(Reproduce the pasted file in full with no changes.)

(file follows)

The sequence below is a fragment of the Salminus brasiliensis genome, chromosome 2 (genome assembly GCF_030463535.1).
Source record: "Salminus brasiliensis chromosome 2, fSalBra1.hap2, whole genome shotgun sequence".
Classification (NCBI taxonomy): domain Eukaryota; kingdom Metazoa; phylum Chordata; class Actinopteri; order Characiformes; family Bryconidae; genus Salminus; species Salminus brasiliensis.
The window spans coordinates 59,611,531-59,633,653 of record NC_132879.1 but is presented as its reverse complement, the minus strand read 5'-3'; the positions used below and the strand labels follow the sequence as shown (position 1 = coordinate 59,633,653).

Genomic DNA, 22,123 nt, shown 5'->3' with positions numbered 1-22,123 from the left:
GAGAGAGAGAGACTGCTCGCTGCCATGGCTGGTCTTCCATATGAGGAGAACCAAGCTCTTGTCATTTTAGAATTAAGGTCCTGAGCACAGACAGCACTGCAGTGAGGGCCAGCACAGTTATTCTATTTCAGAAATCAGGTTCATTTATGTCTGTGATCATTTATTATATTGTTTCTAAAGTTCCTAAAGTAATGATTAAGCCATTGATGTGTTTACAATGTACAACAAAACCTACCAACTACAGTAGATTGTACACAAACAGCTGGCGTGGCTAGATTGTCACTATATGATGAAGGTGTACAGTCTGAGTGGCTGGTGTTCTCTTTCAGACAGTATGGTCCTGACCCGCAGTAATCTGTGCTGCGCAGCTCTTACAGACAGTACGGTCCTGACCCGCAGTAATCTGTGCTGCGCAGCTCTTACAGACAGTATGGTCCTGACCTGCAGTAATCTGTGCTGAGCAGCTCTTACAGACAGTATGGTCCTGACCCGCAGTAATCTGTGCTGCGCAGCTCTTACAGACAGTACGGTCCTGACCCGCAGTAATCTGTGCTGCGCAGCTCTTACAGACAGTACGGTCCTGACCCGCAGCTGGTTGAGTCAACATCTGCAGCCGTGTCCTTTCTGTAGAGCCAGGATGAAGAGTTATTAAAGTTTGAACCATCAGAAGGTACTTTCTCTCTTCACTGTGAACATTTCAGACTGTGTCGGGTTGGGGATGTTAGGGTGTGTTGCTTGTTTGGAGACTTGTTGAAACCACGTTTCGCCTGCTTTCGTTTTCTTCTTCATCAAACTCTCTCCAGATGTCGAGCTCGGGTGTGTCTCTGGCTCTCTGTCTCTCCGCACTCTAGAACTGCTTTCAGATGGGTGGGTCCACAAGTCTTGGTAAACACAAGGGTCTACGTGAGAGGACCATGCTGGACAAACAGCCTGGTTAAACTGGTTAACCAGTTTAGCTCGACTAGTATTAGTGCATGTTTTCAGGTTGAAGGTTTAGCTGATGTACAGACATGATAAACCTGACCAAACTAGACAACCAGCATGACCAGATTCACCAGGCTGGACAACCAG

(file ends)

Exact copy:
The sequence below is a fragment of the Salminus brasiliensis genome, chromosome 2 (genome assembly GCF_030463535.1).
Source record: "Salminus brasiliensis chromosome 2, fSalBra1.hap2, whole genome shotgun sequence".
Classification (NCBI taxonomy): domain Eukaryota; kingdom Metazoa; phylum Chordata; class Actinopteri; order Characiformes; family Bryconidae; genus Salminus; species Salminus brasiliensis.
The window spans coordinates 59,611,531-59,633,653 of record NC_132879.1 but is presented as its reverse complement, the minus strand read 5'-3'; the positions used below and the strand labels follow the sequence as shown (position 1 = coordinate 59,633,653).

Genomic DNA, 22,123 nt, shown 5'->3' with positions numbered 1-22,123 from the left:
GAGAGAGAGAGACTGCTCGCTGCCATGGCTGGTCTTCCATATGAGGAGAACCAAGCTCTTGTCATTTTAGAATTAAGGTCCTGAGCACAGACAGCACTGCAGTGAGGGCCAGCACAGTTATTCTATTTCAGAAATCAGGTTCATTTATGTCTGTGATCATTTATTATATTGTTTCTAAAGTTCCTAAAGTAATGATTAAGCCATTGATGTGTTTACAATGTACAACAAAACCTACCAACTACAGTAGATTGTACACAAACAGCTGGCGTGGCTAGATTGTCACTATATGATGAAGGTGTACAGTCTGAGTGGCTGGTGTTCTCTTTCAGACAGTATGGTCCTGACCCGCAGTAATCTGTGCTGCGCAGCTCTTACAGACAGTACGGTCCTGACCCGCAGTAATCTGTGCTGCGCAGCTCTTACAGACAGTATGGTCCTGACCTGCAGTAATCTGTGCTGAGCAGCTCTTACAGACAGTATGGTCCTGACCCGCAGTAATCTGTGCTGCGCAGCTCTTACAGACAGTACGGTCCTGACCCGCAGTAATCTGTGCTGCGCAGCTCTTACAGACAGTACGGTCCTGACCCGCAGCTGGTTGAGTCAACATCTGCAGCCGTGTCCTTTCTGTAGAGCCAGGATGAAGAGTTATTAAAGTTTGAACCATCAGAAGGTACTTTCTCTCTTCACTGTGAACATTTCAGACTGTGTCGGGTTGGGGATGTTAGGGTGTGTTGCTTGTTTGGAGACTTGTTGAAACCACGTTTCGCCTGCTTTCGTTTTCTTCTTCATCAAACTCTCTCCAGATGTCGAGCTCGGGTGTGTCTCTGGCTCTCTGTCTCTCCGCACTCTAGAACTGCTTTCAGATGGGTGGGTCCACAAGTCTTGGTAAACACAAGGGTCTACGTGAGAGGACCATGCTGGACAAACAGCCTGGTTAAACTGGTTAACCAGTTTAGCTCGACTAGTATTAGTGCATGTTTTCAGGTTGAAGGTTTAGCTGATGTACAGACATGATAAACCTGACCAAACTAGACAACCAGCATGACCAGATTCACCAGGCTGGACAACCAG